The technologies that come together to deliver the functionality have similar characteristics in that they exploit major advances in machine learning, mathematics and big data in their solutions. No sign of a signature, no rule to be written, no trawling of millions of events, and no waiting for a patch!

So, what makes the emerging security technologies so different? Take a look at Darktrace, one of the leaders in this field. Darktrace's unique technology is powered by advanced machine learning, allowing it to self-learn what is normal for a company's network environment, so that it can then determine if any behaviour is abnormal – the business ‘pattern of life'. This allows it to detect outliers to these learned patterns, as they emerge, which may represent a serious threat – cyber attacks of a nature that may not have been observed before, the unknown unknowns. Darktrace does this through the use of advanced mathematical models to establish an evolving understanding of every device, user and network, and stay ahead of developing advanced persistent threats (APTs), insider attacks and other live-threat scenarios.

Enterprise-wide threat visibility is key, and this is mirrored by the need for capabilities that take ‘action' on intelligence. We need to protect the enterprise's assets (servers, applications, client devices, etc) that are of criminal interest. Consider the challenge of end-point security – that never-ending cycle of patching and anti-virus updates – and that SentinelOne, an innovative start-up, is changing the end-point game using machine learning to deliver protection against targeted attacks, advanced threats, and zero-day attacks. SentinelOne's dynamic execution inspection detects advanced threats, provides automated mitigation, and generates real-time forensics.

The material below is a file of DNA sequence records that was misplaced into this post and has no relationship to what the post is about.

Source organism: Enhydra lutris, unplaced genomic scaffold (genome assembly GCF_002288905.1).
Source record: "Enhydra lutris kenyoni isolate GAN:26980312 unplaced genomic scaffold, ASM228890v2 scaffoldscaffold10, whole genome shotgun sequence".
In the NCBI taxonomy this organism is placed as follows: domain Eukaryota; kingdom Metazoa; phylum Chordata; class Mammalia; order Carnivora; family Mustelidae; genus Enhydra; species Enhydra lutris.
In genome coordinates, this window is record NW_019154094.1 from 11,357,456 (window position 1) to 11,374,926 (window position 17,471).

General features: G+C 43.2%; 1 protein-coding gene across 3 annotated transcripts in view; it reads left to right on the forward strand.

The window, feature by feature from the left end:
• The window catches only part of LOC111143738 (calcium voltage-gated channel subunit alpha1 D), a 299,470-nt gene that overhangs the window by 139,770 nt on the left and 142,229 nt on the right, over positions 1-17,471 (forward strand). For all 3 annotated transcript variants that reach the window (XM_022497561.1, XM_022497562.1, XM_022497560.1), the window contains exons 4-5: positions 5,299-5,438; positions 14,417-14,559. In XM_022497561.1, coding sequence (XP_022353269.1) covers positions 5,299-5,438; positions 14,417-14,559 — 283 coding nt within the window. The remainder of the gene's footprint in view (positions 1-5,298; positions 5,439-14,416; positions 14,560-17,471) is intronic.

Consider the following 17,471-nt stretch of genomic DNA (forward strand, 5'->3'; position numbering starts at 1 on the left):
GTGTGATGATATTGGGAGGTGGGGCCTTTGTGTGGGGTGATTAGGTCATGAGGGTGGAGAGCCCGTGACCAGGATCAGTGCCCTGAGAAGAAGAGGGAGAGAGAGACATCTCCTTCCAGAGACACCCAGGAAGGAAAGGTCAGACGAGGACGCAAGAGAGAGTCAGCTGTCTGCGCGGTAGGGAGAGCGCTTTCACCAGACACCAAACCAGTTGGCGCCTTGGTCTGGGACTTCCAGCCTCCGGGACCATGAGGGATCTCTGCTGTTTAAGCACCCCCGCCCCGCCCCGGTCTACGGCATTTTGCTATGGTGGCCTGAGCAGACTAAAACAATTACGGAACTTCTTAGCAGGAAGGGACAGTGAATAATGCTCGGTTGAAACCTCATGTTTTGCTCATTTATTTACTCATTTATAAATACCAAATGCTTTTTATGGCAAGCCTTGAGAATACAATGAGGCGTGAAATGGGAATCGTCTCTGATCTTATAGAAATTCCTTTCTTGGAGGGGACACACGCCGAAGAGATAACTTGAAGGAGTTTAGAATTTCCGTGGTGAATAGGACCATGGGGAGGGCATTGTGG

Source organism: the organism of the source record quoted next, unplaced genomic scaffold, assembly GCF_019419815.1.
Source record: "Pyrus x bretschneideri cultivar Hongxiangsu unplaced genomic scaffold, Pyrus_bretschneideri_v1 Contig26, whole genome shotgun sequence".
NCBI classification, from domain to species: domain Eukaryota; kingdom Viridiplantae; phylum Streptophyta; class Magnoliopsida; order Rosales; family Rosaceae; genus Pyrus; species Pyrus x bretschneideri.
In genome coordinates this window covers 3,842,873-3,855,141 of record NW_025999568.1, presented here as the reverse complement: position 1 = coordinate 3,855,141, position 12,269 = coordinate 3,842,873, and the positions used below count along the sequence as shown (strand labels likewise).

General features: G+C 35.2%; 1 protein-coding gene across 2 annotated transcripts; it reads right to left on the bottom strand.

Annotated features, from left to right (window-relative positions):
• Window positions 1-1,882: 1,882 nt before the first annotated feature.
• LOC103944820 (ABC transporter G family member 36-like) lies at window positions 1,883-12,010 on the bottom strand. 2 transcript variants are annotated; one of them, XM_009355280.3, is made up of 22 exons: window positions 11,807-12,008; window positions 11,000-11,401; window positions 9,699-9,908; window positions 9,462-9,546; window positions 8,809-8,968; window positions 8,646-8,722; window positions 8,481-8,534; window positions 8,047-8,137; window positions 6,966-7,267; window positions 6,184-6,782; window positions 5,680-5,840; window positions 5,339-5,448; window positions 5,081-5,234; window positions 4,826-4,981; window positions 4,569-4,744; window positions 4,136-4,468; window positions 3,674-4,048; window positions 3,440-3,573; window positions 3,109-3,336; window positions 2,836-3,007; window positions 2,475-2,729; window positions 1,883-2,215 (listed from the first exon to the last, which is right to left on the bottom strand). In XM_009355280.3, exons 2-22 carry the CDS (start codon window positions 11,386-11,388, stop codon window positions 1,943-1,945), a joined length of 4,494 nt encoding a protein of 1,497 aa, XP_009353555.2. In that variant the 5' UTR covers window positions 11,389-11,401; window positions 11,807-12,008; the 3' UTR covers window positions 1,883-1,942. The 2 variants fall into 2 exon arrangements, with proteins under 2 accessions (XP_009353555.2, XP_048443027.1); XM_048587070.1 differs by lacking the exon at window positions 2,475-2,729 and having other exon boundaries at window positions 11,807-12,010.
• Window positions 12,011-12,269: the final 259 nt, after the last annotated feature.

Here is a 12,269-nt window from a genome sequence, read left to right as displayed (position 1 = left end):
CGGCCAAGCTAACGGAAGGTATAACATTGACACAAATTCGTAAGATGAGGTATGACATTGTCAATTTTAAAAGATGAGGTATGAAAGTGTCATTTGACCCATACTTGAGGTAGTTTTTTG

It's not only that the sophistication of cyber attackers has developed out of all recognition, but the changing IT landscape also compounds this problem. Just consider cloud, a hot topic in South Africa at the moment. Cloud is now a part of our lives, so why not apply innovation in this space, too?

The use of machine learning and big data for cyber threats is almost mainstream, enabling next-generation SecOps. Looking forward, we should see software-defined security, decoy and deception, and micro-segmentation techniques adding significantly to our defence capabilities.

With next-generation technologies, a company's CISO will regain the advantage that comes with visibility, early warnings and automated responses and remediation. So in the event of a compromise, the organisation is confident of the capabilities to act before a real crisis occurs.

To learn more about a suitable approach to managing your cyber threat, contact Blue Turtle for a consultation at +27 (0) 11 206 5600 or info@blueturtle.co.za.

Blue Turtle

Blue Turtle Technologies provides solutions for optimising, enhancing and leveraging existing IT investment, and supporting the cost effective delivery of new technology initiatives. With experience from mainframe to desktop, Blue Turtle delivers solutions for the effective management of IT infrastructures employing innovative software products, backed by ‘best-practice' implementation services. Blue Turtle's strategy leverages ‘best-in-class' software products brought together from leading international and South African software providers to deliver compelling and cost effective technology management solutions to customers. For more information: www.blueturtle.co.za

 

Editorial contacts

Blue Turtle Technologies
Martyn Healy
Marketing Director
(+27) 11 206 5600